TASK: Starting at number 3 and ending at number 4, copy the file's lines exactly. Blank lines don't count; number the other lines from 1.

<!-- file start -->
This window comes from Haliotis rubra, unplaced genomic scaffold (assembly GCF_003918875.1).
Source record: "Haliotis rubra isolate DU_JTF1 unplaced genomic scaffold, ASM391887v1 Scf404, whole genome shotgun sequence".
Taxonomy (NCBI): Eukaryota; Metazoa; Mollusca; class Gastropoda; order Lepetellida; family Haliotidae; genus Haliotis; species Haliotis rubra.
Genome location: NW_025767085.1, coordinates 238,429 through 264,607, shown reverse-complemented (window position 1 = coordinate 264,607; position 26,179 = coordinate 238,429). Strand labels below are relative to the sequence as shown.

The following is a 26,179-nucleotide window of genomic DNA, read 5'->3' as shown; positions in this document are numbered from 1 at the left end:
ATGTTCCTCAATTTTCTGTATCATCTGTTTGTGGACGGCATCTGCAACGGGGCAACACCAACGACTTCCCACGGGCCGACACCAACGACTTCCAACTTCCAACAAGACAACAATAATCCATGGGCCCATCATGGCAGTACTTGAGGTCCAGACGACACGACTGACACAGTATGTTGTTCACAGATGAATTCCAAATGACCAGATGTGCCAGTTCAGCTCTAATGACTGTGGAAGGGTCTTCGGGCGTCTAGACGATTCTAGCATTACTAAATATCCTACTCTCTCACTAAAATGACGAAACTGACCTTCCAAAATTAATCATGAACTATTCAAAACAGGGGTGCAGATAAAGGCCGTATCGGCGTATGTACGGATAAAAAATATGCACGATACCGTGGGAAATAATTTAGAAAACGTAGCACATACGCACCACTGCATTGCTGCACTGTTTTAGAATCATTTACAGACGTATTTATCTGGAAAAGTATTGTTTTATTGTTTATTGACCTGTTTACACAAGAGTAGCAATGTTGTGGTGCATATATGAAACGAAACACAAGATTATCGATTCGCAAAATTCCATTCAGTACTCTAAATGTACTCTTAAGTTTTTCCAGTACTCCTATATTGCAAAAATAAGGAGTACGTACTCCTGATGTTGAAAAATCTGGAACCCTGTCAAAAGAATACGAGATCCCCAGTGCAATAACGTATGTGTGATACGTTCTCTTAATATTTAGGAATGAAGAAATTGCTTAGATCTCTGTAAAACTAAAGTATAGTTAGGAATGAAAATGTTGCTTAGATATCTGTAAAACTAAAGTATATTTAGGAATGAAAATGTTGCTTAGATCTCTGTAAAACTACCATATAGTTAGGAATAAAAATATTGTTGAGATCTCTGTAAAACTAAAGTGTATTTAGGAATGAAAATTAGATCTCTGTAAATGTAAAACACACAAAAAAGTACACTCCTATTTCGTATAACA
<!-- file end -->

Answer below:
Taxonomy (NCBI): Eukaryota; Metazoa; Mollusca; class Gastropoda; order Lepetellida; family Haliotidae; genus Haliotis; species Haliotis rubra.
Genome location: NW_025767085.1, coordinates 238,429 through 264,607, shown reverse-complemented (window position 1 = coordinate 264,607; position 26,179 = coordinate 238,429). Strand labels below are relative to the sequence as shown.